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Post Info TOPIC: Shania Twain on her turbulent childhood, the death of her parents – and learning life lessons in her 50s


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Shania Twain on her turbulent childhood, the death of her parents – and learning life lessons in her 50s

Shania Twain: “It was the most difficult period of my life…”

Country pop queen Shania Twain on her turbulent childhood, the death of her parents – and learning life lessons in her 50s

By Jane Graham | The Big Issue - UK | August 29, 2017

My early teens were difficult. My parents were separated and my mum and I were staying in a battered women’s shelter. We stayed there for a year, and it was the most difficult period of my life. Growing up in a turbulent household brought out a lot of defensive characteristics in me. I was always waiting for the next argument or fight. I also felt very protective of my mother – I was often directly involved in those fights. Which could make me very aggressive if I felt backed into a corner at school.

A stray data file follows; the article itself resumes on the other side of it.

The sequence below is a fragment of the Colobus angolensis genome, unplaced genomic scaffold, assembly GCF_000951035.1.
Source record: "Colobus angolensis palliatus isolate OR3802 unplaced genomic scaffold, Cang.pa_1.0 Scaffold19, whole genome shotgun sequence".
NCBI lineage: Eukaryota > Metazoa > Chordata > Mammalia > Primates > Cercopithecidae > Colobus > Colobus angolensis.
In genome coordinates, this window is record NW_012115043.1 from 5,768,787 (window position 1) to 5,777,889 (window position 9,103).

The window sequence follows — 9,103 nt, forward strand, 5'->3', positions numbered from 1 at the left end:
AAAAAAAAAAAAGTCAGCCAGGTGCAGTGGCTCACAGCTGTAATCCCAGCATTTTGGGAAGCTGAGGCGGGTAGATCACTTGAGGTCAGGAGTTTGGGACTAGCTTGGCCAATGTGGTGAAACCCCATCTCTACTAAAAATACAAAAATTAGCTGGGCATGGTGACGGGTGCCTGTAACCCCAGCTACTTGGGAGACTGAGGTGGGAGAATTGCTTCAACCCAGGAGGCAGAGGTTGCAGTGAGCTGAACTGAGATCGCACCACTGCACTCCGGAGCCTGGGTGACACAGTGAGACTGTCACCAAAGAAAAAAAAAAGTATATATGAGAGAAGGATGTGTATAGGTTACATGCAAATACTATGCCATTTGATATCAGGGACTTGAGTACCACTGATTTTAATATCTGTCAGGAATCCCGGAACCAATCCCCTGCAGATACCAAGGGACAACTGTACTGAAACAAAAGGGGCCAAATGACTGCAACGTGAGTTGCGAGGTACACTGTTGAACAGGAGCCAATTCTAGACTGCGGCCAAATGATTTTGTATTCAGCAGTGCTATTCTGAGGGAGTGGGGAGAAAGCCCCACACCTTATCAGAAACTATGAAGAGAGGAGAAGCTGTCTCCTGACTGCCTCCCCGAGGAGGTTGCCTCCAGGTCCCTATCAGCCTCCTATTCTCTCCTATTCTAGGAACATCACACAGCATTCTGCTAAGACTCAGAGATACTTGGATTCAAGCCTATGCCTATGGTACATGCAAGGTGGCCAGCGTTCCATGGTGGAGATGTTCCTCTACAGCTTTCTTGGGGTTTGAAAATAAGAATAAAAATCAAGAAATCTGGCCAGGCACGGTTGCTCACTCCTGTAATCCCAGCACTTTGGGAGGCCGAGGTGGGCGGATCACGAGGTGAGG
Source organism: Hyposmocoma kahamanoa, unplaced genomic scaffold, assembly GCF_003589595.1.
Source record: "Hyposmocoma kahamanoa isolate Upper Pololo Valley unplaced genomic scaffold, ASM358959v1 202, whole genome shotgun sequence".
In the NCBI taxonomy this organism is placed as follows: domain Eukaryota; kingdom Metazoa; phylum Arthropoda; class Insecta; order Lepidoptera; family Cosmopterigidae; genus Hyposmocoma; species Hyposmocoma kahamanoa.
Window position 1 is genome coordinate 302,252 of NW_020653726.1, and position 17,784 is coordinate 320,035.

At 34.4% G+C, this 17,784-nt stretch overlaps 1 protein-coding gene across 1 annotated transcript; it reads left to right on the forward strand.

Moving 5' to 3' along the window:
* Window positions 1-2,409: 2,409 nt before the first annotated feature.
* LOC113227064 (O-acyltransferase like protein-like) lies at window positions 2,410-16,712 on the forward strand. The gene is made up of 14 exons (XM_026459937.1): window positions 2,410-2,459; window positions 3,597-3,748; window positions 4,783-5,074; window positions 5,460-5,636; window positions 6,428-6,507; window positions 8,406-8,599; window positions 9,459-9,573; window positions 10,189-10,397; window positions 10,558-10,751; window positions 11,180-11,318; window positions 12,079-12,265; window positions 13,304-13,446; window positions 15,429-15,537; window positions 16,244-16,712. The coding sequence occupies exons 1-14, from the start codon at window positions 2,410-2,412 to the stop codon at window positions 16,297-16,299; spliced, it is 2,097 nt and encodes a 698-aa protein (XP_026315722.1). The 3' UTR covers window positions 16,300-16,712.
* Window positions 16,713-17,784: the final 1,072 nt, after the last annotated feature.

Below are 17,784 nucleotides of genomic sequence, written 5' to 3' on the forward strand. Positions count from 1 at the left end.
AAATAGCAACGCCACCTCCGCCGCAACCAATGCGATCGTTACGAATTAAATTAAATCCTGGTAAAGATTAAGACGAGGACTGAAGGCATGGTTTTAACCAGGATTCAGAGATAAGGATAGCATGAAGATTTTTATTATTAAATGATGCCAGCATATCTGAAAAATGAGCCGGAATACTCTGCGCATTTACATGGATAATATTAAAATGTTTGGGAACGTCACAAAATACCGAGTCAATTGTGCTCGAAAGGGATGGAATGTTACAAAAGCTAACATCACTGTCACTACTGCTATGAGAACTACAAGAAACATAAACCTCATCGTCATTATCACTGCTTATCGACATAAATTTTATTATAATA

I was very shy, very socially awkward. I was also very insecure – I didn’t have a lot in common with the other kids because I was just a music nerd. And I was embarrassed about my upbringing and how we were always scraping by, struggling to pay the bills. So I rarely brought a friend home with me. Early on music became my therapy, somewhere I could go and be safe. I think that’s how I survived it all, why I’m not a drug addict or a nutcase today.

From an early age I was always the little singer in the family. From the age of eight, I would go singing folk and country songs at clubs at the weekend. Sometimes even after midnight till two or three in the morning on a school night. I didn’t enjoy being in those places at all. I developed a lot of stage fright. Sometimes there were strippers going on before me and by the time I went on everyone in there was quite drunk. It wasn’t an environment for a child. I did love the music, I was very passionate about it. But I just wanted to do it in my room, on my own, writing songs and singing to myself. I liked being alone, and quiet. I didn’t want to perform in public. But my mother was trying to help me get exposure, so that I could eventually become a professional singer.

There was definitely a transition in terms of the audience once I was fully developed – very developed – at 16. But I took it in my stride because I was so used to performing by then. I never mingled with the audience, so I was safe in that regard. But the changes in my body. I found those very difficult. I was such a tomboy, and I was definitely not the pretty daughter in the family. I was very athletic but suddenly I didn’t want to be bouncing around so much playing basketball at school with the boys. I was more self-conscious and uncomfortable about the eyes of the boys on me than when I was onstage. It wasn’t until I went into the music industry that I really felt the sexist intimidation of exposure.